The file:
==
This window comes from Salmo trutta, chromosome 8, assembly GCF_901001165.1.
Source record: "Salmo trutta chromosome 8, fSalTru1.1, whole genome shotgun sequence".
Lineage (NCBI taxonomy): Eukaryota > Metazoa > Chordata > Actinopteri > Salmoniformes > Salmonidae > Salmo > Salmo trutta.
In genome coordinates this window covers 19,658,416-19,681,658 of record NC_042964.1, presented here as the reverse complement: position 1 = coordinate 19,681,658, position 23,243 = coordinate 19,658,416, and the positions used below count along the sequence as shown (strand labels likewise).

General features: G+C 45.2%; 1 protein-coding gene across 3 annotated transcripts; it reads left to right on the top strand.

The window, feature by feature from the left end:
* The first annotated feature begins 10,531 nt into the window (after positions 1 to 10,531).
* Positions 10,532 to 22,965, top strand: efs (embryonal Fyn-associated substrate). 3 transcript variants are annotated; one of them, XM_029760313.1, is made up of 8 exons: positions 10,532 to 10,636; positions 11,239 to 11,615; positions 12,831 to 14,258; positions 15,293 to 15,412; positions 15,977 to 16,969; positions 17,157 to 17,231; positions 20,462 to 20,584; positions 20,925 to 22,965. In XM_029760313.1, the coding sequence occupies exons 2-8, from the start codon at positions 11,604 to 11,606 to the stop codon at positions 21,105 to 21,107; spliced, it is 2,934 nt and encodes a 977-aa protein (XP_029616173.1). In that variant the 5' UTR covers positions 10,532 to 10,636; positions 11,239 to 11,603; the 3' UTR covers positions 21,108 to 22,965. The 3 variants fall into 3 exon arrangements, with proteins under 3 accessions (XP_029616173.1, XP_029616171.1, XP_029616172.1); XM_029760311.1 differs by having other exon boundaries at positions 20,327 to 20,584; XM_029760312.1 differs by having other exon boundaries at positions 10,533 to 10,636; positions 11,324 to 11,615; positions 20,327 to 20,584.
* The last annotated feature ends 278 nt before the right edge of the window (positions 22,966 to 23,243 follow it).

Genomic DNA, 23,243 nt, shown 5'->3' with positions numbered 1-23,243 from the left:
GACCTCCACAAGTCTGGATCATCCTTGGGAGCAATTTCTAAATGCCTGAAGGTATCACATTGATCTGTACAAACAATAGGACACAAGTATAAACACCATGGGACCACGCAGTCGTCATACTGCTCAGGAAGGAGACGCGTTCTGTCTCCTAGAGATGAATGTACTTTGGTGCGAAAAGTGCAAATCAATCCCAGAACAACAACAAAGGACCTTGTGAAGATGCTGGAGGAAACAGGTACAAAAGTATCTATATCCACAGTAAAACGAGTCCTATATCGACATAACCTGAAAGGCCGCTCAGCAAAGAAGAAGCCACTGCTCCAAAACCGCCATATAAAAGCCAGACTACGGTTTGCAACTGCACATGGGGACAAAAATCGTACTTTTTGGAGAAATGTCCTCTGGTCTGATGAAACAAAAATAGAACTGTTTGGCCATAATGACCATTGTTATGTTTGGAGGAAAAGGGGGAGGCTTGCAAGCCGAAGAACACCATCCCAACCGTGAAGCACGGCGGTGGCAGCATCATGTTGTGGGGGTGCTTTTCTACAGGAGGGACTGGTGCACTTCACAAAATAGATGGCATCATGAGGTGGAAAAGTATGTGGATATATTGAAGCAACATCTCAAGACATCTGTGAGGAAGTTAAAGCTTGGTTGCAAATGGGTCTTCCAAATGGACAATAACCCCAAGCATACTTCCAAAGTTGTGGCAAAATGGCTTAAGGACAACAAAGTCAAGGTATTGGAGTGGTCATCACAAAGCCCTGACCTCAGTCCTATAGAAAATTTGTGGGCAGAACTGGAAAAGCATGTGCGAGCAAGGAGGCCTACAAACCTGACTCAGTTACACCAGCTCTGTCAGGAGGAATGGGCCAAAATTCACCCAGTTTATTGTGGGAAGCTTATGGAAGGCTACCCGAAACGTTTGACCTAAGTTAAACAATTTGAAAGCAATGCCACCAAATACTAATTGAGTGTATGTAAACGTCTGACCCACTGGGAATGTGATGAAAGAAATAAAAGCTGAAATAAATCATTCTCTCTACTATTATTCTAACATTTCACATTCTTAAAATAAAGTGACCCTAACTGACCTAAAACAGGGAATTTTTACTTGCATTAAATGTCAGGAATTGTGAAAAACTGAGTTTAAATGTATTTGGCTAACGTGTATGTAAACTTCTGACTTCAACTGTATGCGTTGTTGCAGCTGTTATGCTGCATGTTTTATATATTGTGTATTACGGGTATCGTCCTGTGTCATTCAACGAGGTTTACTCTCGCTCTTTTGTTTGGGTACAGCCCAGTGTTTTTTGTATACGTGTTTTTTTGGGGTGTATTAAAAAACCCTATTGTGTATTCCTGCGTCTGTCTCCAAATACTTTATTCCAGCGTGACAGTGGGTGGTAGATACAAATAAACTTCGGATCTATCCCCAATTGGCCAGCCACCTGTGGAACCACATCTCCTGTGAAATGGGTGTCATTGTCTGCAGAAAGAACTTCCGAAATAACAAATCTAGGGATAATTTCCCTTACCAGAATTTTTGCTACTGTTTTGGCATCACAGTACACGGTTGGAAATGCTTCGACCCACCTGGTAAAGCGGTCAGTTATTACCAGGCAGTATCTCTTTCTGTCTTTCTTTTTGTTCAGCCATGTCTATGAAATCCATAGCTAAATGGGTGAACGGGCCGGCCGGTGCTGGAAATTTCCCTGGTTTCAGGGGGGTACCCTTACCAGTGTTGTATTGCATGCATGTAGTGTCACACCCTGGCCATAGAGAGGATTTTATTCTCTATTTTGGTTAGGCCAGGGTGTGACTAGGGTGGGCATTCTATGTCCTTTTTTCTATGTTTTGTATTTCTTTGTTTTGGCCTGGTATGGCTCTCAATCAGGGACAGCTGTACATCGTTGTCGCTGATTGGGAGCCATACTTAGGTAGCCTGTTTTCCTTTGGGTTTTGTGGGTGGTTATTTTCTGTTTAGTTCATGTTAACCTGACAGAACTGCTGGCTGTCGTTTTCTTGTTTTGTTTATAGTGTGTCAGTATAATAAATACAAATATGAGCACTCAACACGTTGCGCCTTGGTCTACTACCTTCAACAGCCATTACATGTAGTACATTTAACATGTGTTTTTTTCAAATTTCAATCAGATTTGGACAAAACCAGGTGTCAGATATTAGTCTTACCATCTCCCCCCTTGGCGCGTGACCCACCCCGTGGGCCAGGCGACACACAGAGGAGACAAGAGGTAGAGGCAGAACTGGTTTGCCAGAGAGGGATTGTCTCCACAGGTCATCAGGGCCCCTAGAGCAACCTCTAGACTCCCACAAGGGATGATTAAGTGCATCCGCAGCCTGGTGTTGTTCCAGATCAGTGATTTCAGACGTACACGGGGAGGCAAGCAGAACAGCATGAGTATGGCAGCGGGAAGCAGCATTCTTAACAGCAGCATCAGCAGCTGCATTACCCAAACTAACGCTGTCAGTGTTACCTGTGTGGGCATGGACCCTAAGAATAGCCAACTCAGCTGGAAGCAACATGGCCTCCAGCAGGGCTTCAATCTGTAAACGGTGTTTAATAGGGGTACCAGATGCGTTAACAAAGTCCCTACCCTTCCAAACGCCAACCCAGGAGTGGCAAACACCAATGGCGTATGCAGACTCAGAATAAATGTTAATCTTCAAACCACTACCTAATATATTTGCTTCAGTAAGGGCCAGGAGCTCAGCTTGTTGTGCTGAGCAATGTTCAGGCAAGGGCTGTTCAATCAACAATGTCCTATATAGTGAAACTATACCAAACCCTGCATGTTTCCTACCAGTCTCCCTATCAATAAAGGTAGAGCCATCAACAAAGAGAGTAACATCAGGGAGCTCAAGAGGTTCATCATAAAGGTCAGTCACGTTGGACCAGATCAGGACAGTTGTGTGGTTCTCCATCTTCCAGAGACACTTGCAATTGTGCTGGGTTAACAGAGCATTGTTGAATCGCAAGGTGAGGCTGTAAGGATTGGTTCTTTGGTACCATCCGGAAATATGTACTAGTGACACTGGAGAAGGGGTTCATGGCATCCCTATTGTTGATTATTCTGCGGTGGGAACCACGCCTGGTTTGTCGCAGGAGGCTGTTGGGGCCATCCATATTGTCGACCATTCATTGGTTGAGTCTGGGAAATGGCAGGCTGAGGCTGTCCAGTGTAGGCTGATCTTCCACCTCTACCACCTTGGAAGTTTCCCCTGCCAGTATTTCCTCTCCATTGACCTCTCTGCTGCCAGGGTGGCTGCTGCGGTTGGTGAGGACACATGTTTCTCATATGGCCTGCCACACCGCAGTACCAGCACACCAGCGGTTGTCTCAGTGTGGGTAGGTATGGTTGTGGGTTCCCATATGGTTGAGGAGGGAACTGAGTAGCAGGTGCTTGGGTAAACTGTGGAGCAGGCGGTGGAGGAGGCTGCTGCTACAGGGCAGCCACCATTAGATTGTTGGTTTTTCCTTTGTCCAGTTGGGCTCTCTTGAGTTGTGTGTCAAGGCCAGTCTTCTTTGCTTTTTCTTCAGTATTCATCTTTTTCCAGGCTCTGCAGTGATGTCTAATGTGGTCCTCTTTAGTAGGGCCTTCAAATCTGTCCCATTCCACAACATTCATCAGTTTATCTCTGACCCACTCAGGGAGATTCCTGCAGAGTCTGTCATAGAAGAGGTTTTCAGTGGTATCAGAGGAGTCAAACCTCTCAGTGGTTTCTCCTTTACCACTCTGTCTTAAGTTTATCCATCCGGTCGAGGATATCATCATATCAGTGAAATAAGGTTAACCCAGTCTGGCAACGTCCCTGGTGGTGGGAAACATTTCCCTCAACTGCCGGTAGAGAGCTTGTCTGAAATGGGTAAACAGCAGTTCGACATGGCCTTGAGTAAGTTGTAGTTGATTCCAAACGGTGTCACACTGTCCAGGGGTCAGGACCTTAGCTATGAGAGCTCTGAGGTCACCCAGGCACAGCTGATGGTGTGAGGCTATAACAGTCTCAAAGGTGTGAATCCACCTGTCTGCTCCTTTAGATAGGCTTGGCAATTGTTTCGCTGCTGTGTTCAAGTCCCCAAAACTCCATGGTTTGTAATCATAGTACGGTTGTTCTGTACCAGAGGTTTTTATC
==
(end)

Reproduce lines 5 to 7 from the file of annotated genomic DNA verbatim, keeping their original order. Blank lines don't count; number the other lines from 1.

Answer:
General features: G+C 45.2%; 1 protein-coding gene across 3 annotated transcripts; it reads left to right on the top strand.

The window, feature by feature from the left end:
* The first annotated feature begins 10,531 nt into the window (after positions 1 to 10,531).